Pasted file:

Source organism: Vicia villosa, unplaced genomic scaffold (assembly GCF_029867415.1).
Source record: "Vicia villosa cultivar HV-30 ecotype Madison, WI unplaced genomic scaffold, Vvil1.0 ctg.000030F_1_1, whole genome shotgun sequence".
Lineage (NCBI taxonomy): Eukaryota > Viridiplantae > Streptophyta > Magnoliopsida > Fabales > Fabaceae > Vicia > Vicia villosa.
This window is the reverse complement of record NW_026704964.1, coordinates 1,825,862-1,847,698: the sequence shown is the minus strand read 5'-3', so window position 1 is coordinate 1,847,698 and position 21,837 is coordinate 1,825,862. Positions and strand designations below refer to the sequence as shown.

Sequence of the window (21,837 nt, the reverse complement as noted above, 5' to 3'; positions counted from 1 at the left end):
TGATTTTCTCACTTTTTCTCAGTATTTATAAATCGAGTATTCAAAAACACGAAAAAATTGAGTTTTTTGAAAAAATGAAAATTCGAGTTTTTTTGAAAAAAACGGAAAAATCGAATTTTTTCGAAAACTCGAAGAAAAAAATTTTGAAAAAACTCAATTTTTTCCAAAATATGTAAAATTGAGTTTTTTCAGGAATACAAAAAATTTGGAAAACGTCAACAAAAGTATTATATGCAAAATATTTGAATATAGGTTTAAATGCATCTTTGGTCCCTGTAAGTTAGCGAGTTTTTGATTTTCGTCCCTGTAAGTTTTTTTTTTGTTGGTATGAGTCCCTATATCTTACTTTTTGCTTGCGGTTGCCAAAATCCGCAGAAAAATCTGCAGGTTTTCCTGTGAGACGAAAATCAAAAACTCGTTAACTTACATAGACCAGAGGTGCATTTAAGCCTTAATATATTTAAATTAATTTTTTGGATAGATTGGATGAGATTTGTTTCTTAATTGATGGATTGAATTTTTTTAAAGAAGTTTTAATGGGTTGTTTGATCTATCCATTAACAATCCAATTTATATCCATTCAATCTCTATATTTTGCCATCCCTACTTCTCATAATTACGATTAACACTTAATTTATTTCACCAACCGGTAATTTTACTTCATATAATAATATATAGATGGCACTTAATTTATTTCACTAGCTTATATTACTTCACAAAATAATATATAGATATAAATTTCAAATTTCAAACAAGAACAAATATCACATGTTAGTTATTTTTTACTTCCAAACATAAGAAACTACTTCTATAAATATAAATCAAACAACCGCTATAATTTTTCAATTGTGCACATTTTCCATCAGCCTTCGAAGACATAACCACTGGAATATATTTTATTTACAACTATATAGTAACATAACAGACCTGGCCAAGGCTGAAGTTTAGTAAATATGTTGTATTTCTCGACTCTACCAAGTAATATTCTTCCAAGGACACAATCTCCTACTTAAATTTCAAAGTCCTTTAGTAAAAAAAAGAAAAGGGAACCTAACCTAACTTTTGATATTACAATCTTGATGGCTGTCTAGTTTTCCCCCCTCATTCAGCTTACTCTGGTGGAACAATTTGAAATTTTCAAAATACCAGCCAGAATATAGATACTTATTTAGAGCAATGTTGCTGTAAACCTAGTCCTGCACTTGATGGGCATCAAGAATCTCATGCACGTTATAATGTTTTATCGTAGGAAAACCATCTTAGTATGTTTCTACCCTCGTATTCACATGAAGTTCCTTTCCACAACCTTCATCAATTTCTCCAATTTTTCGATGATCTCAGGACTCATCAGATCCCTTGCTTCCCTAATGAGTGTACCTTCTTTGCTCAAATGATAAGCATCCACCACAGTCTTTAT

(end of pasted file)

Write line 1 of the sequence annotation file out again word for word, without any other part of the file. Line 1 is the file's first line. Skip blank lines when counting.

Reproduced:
Source organism: Vicia villosa, unplaced genomic scaffold (assembly GCF_029867415.1).